The movie does a good job of building atmosphere with the ash slowly falling and Su-an watching it. It tricks us into thinking it’s a normal apartment fire until a little while later and we’re made to remember it. We see several things do this, one being a woman stumbling, injured and convulsing with a bite mark on her leg, onto the train behind the train worker standing on the platform. Another is a homeless man found by workers in the bathroom mumbling incoherently about “they’re all dead.” At first it confuses you as at this point some will forget that this is a zombie movie but it draws you back into remembering the apartment fire we saw and it makes you think.
As the train departs we watch the train worker on the platform walk over to the nearby stairs where, at the top, a group of people are crowded around something. We don’t get to see what it is until the last second, as the train pulls away, we catch a glimpse of something tackling the train worker. This is what I mean by build-up for the movie. We still have no idea what is going on, what the zombies look like, or anything. Its slowly building up to it.
If I said anymore then I’d be jumping into massive spoiler territory and I will not do that, but I will discuss how I feel personally feel about Train to Busan and other great things about it. It’s the first zombie movie to come out of South Korea and it is distinctly Korean. By that I mean it takes you from your normal Americanized zombie movie and puts you in the mindset of the Korean character we are introduced to. I know many are questioning why the movie is called Train to Busan and what’s so important about Busan. Sliding into the historical side of things, the city of Busan at one point was one of the last lines of defense in the Korean War, having remained in the control of the Republic of Korea throughout the war. Because of this, Busan, or as it was known during that time as Pusan, is still a vast self-governing metropolis.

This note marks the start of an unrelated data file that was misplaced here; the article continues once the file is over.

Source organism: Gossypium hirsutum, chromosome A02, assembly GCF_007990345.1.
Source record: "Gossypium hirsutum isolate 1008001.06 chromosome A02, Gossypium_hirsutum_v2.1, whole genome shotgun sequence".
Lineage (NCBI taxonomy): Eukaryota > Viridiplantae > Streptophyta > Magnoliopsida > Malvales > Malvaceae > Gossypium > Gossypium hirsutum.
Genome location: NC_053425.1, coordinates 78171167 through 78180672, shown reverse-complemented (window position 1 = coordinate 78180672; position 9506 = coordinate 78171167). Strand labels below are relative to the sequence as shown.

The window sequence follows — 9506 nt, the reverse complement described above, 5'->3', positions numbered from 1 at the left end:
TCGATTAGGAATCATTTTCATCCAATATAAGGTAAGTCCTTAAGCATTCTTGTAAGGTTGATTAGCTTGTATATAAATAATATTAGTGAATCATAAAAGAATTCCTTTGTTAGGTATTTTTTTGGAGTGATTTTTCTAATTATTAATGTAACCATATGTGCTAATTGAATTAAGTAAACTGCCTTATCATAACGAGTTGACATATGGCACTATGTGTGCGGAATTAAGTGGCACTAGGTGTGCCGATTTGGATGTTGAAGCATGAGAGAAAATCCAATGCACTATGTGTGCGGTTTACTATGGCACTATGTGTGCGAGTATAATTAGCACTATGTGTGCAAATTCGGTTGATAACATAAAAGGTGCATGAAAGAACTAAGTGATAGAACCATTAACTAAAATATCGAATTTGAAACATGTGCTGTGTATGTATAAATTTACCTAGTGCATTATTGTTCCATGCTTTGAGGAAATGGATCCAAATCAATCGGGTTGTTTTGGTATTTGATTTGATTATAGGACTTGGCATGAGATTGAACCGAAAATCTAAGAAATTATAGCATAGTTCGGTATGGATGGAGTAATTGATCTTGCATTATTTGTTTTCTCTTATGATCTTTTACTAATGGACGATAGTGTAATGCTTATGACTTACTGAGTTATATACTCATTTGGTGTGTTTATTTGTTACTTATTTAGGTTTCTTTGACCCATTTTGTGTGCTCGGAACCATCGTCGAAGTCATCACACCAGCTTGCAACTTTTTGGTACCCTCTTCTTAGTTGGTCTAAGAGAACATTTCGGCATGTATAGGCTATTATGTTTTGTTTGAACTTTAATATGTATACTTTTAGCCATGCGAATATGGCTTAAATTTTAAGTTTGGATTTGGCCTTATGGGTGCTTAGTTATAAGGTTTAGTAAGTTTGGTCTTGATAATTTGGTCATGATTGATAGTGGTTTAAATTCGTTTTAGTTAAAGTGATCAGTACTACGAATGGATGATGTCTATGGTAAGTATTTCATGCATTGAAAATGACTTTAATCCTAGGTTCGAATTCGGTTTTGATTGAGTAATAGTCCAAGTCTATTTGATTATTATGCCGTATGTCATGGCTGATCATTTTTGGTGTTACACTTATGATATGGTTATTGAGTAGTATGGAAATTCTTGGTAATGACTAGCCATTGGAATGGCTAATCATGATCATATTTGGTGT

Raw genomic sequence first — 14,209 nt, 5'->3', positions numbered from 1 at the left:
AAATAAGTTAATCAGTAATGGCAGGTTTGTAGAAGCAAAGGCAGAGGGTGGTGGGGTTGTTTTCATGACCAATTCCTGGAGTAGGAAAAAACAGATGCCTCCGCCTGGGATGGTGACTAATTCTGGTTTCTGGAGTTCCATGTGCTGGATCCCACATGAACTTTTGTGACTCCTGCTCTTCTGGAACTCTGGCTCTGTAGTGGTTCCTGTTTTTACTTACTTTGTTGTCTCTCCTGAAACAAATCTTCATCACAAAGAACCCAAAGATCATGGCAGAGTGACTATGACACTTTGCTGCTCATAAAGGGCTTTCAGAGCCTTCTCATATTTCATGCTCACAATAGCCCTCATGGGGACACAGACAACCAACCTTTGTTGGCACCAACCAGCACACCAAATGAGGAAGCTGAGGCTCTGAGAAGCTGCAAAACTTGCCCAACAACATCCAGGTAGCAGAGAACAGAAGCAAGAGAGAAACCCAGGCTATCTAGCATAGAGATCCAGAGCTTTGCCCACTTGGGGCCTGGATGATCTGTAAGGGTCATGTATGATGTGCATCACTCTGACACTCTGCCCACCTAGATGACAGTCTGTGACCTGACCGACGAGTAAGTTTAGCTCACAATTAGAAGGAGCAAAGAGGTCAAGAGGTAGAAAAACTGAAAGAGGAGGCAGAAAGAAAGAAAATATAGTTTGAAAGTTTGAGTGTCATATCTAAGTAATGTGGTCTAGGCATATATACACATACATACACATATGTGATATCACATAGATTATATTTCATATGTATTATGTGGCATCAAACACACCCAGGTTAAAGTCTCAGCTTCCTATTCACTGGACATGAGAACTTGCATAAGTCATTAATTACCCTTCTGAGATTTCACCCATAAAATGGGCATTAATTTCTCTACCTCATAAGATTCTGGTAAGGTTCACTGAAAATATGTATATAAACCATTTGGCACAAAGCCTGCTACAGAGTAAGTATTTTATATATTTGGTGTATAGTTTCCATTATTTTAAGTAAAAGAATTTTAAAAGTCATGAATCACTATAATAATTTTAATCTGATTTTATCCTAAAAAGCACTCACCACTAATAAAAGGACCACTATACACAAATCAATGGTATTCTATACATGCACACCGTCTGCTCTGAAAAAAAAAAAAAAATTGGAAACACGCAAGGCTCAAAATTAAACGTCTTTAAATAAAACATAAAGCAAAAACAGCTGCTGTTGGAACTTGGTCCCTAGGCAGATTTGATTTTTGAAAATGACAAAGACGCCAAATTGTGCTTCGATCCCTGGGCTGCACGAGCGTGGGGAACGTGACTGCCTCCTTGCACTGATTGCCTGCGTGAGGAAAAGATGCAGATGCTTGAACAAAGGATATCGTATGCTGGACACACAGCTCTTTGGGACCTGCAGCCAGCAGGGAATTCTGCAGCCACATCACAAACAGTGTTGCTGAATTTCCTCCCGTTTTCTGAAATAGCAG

Another thing that makes it distinctly Korean is that it brings you into the culture and current political mind set of the country. When I watched the movie for the first time, there was a line that stuck out to me, spoken by a pair of elderly sisters named In-gil and Jong-gil on the train as they watched the news of the supposed riots. One of the sisters turned to the other and said “People nowadays will riot over anything. In the old days, they’d be re-educated.” The other sister looked at her scared and worried. It struck me as an odd thing to say until I really thought about it. The only time you would have heard that was from someone who survived a tyrannical regime. By the age of this woman, I would guess at some point she might have been caught up in the Korean War. I also quickly took note that during the speech by the Minister of Health, no one paid him attention and rather looked into what was happening themselves. If you are aware of current South Korean politics, the former President of South Korea was ousted on accusations of bribery, abuse of power and coercion. Protests broke out and many protestors clashed with police. As such, you’ll notice a small distrust in what the Minister says and indeed you can tell the Minister withholds many things from his speech and asks for people to stop referring to the protestors as ‘zombies’ as they are not. It’s small things like this that draw you in fully and help with the story telling of the movie. I applaud the director and writer for including this as it’s another way to help you with identifying with those characters.
If I was asked to recommend a zombie movie with good visuals, plot, some comedy, and a few scenes that just rip out your heart, I would immediately scream Train to Busan.